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DIRECT NUMERICAL SIMULATIONS OF SMALL PARTICLES IN TURBULENT FLOWS OF LOWDISSIPATION RATES USING ASYMPTOTIC EXPANSION

Sandipan Banerjee
University of Louisville, Department of Mechanical Engineering, Louisville, KY 40292, USA

Orlando M. Ayala
Department of Engineering Technology, Old Dominion University, Norfolk, VA, USA

Lian-Ping Wang
Southern University of Science and Technology, Department of Mechanics and Aerospace Engineering, Shenzhen, Guandong 518055, China; University of Delaware, Department of Mechanical Engineering, Newark, DE 19711, USA

DOI: 10.1615/TFEC2020.tfl.032308
pages 659-668

Abstract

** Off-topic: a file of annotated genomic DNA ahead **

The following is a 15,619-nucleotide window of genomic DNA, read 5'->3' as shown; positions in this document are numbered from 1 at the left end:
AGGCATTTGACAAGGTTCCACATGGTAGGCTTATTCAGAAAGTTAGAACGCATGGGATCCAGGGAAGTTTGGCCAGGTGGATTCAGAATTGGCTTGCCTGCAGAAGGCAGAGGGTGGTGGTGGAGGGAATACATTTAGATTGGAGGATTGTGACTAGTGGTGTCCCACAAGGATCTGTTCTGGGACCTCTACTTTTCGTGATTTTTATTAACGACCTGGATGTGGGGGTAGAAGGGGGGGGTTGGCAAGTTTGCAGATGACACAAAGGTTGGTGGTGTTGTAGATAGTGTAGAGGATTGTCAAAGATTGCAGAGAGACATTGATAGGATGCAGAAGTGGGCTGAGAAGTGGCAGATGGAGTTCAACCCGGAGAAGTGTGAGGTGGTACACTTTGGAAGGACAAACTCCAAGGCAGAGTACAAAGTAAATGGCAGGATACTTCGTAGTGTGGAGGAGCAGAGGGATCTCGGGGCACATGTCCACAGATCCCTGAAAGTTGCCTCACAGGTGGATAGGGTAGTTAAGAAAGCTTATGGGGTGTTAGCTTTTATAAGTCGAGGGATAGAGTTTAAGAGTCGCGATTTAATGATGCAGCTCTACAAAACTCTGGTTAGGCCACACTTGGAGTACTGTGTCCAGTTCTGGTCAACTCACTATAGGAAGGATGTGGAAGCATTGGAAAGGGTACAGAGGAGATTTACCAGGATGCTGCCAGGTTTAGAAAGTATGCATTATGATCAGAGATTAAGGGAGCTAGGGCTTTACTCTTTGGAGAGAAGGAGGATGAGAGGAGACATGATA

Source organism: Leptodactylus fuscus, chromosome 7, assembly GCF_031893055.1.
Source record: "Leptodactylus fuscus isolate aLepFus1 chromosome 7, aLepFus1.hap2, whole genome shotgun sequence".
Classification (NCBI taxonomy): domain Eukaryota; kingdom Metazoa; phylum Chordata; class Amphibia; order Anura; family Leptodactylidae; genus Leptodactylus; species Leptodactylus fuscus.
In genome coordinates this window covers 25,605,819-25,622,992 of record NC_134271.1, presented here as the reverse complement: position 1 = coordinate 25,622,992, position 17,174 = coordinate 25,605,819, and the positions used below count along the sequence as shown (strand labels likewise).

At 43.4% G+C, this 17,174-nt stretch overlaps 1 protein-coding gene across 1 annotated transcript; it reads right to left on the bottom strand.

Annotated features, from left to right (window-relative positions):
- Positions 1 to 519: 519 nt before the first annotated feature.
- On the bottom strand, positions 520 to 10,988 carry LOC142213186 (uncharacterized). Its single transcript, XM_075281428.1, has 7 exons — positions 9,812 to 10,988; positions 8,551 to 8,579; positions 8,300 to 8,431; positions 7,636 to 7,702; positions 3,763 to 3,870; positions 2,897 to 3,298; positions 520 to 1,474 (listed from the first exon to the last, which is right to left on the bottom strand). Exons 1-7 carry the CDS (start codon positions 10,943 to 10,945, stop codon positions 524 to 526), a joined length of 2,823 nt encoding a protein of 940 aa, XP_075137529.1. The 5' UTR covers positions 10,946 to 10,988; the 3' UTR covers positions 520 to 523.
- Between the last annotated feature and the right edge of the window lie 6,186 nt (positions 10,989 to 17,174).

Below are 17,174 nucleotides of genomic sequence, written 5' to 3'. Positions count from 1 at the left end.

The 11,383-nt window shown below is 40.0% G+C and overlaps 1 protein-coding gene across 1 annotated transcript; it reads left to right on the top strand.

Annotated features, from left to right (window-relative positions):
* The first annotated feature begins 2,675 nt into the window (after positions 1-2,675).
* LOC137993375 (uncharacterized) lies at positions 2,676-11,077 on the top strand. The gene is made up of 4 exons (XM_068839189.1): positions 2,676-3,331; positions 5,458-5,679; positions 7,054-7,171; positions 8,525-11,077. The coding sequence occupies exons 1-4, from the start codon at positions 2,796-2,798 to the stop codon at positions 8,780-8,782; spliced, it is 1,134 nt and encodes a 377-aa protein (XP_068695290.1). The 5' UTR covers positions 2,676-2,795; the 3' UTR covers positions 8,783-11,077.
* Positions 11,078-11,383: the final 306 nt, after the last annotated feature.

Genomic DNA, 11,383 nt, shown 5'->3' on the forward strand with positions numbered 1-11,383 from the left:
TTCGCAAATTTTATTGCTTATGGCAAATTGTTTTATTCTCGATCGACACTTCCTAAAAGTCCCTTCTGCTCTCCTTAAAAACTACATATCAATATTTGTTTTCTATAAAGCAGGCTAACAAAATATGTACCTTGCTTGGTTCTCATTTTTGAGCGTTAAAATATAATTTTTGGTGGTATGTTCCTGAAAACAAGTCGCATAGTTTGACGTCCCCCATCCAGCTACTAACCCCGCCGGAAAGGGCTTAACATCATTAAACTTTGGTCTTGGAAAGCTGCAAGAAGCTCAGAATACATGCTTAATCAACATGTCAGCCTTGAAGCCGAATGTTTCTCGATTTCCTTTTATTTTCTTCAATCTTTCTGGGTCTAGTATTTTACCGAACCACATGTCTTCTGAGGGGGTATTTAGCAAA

Collisions of sedimenting droplets in a turbulent flow is of great importance in cloud physics. Collision efficiency and collision enhancement over gravitational collision by air turbulence govern the growth of the cloud droplets leading to warm rain initiation and precipitation dynamics. Due to the low flow dissipation rate in stratocumulus clouds, a related challenge is low droplet Stokes number. Here the Stokes number is the ratio of droplet inertial response time to the flow Kolmogorov time. A very low Stokes number implies that the numerical integration time step is now governed by the droplet inertial response time, rather than the time step necessary for the flow simulation. This situation makes a simulation very expensive to perform. With the motivation to speed up the simulations, we implement an asymptotic expansion approach for particle tracking as this method is suitable for low particle Stokes number and avoids the numerical integration of the stiff equation of motion of droplets. We first validate our implementation using the simpler 2-D cellular flow. Next, we compare the collision statistics of the newly implemented asymptotic approach with our existing approach of particle tracking as well as with published results from the literature. Finally, we provide the run time comparison for both methods.We report that for 10µm and 20µm particle radius, in a flow of dissipation rate ε = 10cm2/s3, asymptotic expansion approach achieves a speed-up by a factor of 25.2.

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